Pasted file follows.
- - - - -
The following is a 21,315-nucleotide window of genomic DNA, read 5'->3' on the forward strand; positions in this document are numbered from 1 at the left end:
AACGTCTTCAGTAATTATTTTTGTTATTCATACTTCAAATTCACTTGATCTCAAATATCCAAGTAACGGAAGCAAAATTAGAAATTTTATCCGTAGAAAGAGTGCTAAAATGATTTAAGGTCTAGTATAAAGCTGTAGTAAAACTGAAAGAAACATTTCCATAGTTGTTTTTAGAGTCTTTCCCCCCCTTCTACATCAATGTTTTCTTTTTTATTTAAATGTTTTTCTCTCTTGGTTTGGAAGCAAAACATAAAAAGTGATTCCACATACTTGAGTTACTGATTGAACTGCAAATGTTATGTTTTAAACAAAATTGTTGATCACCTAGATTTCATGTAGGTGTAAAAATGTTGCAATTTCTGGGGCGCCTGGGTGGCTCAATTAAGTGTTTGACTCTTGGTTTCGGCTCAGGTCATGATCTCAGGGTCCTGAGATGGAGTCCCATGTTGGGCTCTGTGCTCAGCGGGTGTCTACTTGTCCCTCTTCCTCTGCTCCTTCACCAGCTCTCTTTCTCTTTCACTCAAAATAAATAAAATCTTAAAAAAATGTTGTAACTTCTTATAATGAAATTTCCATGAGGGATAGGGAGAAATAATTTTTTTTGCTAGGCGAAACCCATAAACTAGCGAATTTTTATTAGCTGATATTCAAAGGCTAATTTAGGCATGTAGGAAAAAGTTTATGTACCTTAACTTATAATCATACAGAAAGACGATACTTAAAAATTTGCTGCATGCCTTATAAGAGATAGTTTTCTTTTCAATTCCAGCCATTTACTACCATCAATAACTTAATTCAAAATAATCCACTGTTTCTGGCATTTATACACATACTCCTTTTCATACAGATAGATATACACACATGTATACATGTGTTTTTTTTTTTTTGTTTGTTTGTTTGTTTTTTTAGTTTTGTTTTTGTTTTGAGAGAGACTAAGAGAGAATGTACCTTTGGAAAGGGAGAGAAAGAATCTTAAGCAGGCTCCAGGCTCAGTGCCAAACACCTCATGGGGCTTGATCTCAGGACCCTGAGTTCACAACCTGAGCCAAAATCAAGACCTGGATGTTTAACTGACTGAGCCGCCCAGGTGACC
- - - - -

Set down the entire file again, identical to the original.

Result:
The following is a 21,315-nucleotide window of genomic DNA, read 5'->3' on the forward strand; positions in this document are numbered from 1 at the left end:
AACGTCTTCAGTAATTATTTTTGTTATTCATACTTCAAATTCACTTGATCTCAAATATCCAAGTAACGGAAGCAAAATTAGAAATTTTATCCGTAGAAAGAGTGCTAAAATGATTTAAGGTCTAGTATAAAGCTGTAGTAAAACTGAAAGAAACATTTCCATAGTTGTTTTTAGAGTCTTTCCCCCCCTTCTACATCAATGTTTTCTTTTTTATTTAAATGTTTTTCTCTCTTGGTTTGGAAGCAAAACATAAAAAGTGATTCCACATACTTGAGTTACTGATTGAACTGCAAATGTTATGTTTTAAACAAAATTGTTGATCACCTAGATTTCATGTAGGTGTAAAAATGTTGCAATTTCTGGGGCGCCTGGGTGGCTCAATTAAGTGTTTGACTCTTGGTTTCGGCTCAGGTCATGATCTCAGGGTCCTGAGATGGAGTCCCATGTTGGGCTCTGTGCTCAGCGGGTGTCTACTTGTCCCTCTTCCTCTGCTCCTTCACCAGCTCTCTTTCTCTTTCACTCAAAATAAATAAAATCTTAAAAAAATGTTGTAACTTCTTATAATGAAATTTCCATGAGGGATAGGGAGAAATAATTTTTTTTGCTAGGCGAAACCCATAAACTAGCGAATTTTTATTAGCTGATATTCAAAGGCTAATTTAGGCATGTAGGAAAAAGTTTATGTACCTTAACTTATAATCATACAGAAAGACGATACTTAAAAATTTGCTGCATGCCTTATAAGAGATAGTTTTCTTTTCAATTCCAGCCATTTACTACCATCAATAACTTAATTCAAAATAATCCACTGTTTCTGGCATTTATACACATACTCCTTTTCATACAGATAGATATACACACATGTATACATGTGTTTTTTTTTTTTTGTTTGTTTGTTTGTTTTTTTAGTTTTGTTTTTGTTTTGAGAGAGACTAAGAGAGAATGTACCTTTGGAAAGGGAGAGAAAGAATCTTAAGCAGGCTCCAGGCTCAGTGCCAAACACCTCATGGGGCTTGATCTCAGGACCCTGAGTTCACAACCTGAGCCAAAATCAAGACCTGGATGTTTAACTGACTGAGCCGCCCAGGTGACC